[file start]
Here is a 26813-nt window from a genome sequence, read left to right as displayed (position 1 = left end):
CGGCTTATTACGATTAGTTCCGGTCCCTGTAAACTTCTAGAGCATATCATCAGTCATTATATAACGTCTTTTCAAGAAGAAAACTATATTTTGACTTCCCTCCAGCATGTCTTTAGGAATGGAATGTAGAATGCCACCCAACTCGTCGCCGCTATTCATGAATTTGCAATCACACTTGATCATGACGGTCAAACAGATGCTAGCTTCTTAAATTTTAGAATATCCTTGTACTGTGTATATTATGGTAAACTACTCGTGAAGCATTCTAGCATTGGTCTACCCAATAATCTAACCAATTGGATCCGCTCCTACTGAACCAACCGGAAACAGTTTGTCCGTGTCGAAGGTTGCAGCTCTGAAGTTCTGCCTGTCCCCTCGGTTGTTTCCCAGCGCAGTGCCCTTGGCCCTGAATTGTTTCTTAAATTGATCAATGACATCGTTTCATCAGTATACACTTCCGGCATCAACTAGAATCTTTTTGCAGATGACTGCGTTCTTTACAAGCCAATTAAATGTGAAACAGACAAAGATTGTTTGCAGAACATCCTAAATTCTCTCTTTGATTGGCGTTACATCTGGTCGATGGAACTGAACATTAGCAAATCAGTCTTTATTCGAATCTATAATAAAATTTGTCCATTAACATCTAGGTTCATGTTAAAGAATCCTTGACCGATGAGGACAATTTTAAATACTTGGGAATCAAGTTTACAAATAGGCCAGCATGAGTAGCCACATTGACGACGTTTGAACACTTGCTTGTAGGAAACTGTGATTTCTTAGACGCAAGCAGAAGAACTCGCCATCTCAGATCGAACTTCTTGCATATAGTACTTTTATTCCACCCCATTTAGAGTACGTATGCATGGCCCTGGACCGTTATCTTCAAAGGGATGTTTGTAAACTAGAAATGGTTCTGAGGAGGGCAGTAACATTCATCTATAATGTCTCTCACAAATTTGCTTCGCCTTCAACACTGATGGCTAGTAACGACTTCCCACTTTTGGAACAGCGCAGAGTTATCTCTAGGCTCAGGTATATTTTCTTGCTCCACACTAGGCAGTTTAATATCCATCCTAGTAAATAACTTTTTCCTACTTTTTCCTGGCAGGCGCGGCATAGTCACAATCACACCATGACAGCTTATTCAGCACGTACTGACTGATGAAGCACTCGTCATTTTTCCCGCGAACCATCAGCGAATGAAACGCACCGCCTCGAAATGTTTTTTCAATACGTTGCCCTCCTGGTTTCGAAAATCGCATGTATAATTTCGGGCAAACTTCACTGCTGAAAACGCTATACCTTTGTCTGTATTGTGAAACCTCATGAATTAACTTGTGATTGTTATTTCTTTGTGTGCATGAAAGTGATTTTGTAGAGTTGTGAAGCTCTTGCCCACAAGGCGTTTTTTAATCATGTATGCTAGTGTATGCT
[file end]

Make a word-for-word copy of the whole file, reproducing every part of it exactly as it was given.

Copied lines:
Here is a 26813-nt window from a genome sequence, read left to right as displayed (position 1 = left end):
CGGCTTATTACGATTAGTTCCGGTCCCTGTAAACTTCTAGAGCATATCATCAGTCATTATATAACGTCTTTTCAAGAAGAAAACTATATTTTGACTTCCCTCCAGCATGTCTTTAGGAATGGAATGTAGAATGCCACCCAACTCGTCGCCGCTATTCATGAATTTGCAATCACACTTGATCATGACGGTCAAACAGATGCTAGCTTCTTAAATTTTAGAATATCCTTGTACTGTGTATATTATGGTAAACTACTCGTGAAGCATTCTAGCATTGGTCTACCCAATAATCTAACCAATTGGATCCGCTCCTACTGAACCAACCGGAAACAGTTTGTCCGTGTCGAAGGTTGCAGCTCTGAAGTTCTGCCTGTCCCCTCGGTTGTTTCCCAGCGCAGTGCCCTTGGCCCTGAATTGTTTCTTAAATTGATCAATGACATCGTTTCATCAGTATACACTTCCGGCATCAACTAGAATCTTTTTGCAGATGACTGCGTTCTTTACAAGCCAATTAAATGTGAAACAGACAAAGATTGTTTGCAGAACATCCTAAATTCTCTCTTTGATTGGCGTTACATCTGGTCGATGGAACTGAACATTAGCAAATCAGTCTTTATTCGAATCTATAATAAAATTTGTCCATTAACATCTAGGTTCATGTTAAAGAATCCTTGACCGATGAGGACAATTTTAAATACTTGGGAATCAAGTTTACAAATAGGCCAGCATGAGTAGCCACATTGACGACGTTTGAACACTTGCTTGTAGGAAACTGTGATTTCTTAGACGCAAGCAGAAGAACTCGCCATCTCAGATCGAACTTCTTGCATATAGTACTTTTATTCCACCCCATTTAGAGTACGTATGCATGGCCCTGGACCGTTATCTTCAAAGGGATGTTTGTAAACTAGAAATGGTTCTGAGGAGGGCAGTAACATTCATCTATAATGTCTCTCACAAATTTGCTTCGCCTTCAACACTGATGGCTAGTAACGACTTCCCACTTTTGGAACAGCGCAGAGTTATCTCTAGGCTCAGGTATATTTTCTTGCTCCACACTAGGCAGTTTAATATCCATCCTAGTAAATAACTTTTTCCTACTTTTTCCTGGCAGGCGCGGCATAGTCACAATCACACCATGACAGCTTATTCAGCACGTACTGACTGATGAAGCACTCGTCATTTTTCCCGCGAACCATCAGCGAATGAAACGCACCGCCTCGAAATGTTTTTTCAATACGTTGCCCTCCTGGTTTCGAAAATCGCATGTATAATTTCGGGCAAACTTCACTGCTGAAAACGCTATACCTTTGTCTGTATTGTGAAACCTCATGAATTAACTTGTGATTGTTATTTCTTTGTGTGCATGAAAGTGATTTTGTAGAGTTGTGAAGCTCTTGCCCACAAGGCGTTTTTTAATCATGTATGCTAGTGTATGCT